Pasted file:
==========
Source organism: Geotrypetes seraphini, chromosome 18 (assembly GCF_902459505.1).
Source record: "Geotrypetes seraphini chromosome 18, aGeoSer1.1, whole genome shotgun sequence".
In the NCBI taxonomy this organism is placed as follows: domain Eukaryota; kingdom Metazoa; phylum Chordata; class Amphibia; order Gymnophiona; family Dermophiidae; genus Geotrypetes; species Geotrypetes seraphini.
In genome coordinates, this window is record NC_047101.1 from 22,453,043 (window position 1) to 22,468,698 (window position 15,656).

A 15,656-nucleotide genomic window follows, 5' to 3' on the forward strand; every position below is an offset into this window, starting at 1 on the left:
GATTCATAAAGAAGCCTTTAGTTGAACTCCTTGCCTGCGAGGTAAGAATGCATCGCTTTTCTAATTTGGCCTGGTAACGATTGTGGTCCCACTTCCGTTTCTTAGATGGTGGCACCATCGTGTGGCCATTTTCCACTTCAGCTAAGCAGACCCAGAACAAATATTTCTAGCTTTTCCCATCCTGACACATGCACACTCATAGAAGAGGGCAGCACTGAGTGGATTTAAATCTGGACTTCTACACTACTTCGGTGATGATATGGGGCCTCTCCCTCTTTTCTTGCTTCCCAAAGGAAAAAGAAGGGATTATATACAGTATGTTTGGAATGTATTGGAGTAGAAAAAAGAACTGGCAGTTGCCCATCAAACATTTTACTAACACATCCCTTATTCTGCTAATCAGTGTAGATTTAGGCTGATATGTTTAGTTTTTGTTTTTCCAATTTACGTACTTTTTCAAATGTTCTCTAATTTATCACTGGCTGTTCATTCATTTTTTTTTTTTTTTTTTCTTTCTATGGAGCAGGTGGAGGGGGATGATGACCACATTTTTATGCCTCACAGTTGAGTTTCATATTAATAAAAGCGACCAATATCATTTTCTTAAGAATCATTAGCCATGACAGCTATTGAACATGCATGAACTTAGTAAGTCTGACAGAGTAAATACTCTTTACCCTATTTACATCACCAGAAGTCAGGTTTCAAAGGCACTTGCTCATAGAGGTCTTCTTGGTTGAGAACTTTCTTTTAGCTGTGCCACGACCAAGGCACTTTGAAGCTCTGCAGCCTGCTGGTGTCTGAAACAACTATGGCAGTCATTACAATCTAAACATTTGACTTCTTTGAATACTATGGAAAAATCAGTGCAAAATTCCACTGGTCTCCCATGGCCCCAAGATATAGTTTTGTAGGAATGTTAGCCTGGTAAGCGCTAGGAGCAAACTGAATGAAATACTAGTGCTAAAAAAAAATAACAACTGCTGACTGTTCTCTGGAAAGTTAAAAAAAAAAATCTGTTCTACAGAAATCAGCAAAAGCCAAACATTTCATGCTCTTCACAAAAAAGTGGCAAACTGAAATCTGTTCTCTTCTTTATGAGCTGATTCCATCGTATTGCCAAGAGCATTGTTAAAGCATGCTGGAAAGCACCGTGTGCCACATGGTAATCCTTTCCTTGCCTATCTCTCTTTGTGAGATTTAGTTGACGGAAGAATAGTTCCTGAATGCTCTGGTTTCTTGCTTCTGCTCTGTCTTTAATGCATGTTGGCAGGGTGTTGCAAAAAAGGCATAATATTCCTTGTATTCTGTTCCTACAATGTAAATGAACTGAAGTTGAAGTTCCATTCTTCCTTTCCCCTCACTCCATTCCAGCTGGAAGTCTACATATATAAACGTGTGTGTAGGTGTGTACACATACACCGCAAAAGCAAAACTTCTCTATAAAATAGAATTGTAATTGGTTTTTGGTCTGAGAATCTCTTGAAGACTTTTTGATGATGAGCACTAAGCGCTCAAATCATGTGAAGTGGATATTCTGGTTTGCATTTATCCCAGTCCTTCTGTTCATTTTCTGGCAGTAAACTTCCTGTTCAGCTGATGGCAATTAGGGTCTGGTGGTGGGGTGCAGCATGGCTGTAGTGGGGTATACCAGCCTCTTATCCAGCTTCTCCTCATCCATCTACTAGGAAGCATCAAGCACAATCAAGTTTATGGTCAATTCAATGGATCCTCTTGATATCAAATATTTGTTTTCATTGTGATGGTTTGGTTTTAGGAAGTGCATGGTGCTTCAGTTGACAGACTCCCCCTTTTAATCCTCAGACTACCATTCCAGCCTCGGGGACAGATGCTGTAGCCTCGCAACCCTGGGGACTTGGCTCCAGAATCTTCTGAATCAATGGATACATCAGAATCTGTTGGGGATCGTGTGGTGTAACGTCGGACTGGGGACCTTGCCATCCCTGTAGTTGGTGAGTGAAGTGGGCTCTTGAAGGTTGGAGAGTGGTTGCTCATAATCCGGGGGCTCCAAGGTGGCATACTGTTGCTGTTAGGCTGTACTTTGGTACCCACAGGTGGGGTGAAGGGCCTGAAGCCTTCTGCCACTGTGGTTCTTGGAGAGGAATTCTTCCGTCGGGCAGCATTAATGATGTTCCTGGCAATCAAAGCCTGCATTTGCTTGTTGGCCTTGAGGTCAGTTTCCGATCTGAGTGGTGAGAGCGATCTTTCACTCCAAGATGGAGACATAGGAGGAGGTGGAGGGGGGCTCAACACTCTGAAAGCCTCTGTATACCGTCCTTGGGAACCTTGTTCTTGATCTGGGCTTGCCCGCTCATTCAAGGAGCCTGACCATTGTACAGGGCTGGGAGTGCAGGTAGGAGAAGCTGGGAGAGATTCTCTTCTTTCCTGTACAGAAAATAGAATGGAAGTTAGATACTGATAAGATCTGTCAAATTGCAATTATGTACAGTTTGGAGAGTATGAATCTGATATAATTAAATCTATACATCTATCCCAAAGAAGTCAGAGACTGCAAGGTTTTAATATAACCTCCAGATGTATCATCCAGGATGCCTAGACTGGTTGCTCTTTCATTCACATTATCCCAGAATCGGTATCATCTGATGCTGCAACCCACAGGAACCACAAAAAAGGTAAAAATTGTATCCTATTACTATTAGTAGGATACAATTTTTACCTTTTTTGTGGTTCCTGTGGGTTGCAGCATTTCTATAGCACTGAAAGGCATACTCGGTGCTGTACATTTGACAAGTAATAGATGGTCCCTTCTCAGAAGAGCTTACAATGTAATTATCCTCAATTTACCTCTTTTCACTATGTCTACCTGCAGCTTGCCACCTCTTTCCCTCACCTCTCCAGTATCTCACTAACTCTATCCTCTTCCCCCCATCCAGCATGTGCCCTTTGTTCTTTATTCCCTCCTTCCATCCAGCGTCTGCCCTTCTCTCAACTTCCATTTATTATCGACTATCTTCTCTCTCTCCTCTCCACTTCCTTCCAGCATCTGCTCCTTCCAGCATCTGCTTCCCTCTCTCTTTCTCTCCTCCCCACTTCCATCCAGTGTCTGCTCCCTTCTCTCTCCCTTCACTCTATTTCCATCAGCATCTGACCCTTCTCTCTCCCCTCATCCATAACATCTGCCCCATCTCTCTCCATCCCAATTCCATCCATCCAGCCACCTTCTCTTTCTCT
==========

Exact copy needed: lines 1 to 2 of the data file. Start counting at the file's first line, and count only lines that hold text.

Source organism: Geotrypetes seraphini, chromosome 18 (assembly GCF_902459505.1).
Source record: "Geotrypetes seraphini chromosome 18, aGeoSer1.1, whole genome shotgun sequence".